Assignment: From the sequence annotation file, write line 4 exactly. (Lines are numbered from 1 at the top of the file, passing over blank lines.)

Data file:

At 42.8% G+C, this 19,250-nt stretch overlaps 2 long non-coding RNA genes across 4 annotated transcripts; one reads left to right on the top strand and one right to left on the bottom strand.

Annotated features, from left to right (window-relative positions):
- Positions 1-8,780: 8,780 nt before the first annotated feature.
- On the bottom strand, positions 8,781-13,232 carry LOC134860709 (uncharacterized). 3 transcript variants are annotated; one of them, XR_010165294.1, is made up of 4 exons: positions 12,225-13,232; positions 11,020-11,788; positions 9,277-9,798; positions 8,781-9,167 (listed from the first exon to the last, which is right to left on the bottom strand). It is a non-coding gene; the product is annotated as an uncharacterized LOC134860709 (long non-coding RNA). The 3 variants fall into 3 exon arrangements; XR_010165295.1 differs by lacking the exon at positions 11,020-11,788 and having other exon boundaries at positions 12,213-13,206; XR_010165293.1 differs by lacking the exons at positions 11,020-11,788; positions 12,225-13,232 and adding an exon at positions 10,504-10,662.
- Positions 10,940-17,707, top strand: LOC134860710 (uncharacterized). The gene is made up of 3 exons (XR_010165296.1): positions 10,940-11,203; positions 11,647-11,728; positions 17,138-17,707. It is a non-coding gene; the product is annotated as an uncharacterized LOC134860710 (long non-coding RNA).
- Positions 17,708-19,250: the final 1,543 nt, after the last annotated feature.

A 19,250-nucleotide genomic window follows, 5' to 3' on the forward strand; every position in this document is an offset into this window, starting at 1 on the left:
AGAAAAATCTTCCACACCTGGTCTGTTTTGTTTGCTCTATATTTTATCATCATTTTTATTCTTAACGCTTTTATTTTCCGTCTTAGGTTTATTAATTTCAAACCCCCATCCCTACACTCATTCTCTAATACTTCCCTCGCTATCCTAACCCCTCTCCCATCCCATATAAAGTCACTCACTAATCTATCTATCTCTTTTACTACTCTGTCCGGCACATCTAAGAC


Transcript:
- On the bottom strand, positions 8,781-13,232 carry LOC134860709 (uncharacterized). 3 transcript variants are annotated; one of them, XR_010165294.1, is made up of 4 exons: positions 12,225-13,232; positions 11,020-11,788; positions 9,277-9,798; positions 8,781-9,167 (listed from the first exon to the last, which is right to left on the bottom strand). It is a non-coding gene; the product is annotated as an uncharacterized LOC134860709 (long non-coding RNA). The 3 variants fall into 3 exon arrangements; XR_010165295.1 differs by lacking the exon at positions 11,020-11,788 and having other exon boundaries at positions 12,213-13,206; XR_010165293.1 differs by lacking the exons at positions 11,020-11,788; positions 12,225-13,232 and adding an exon at positions 10,504-10,662.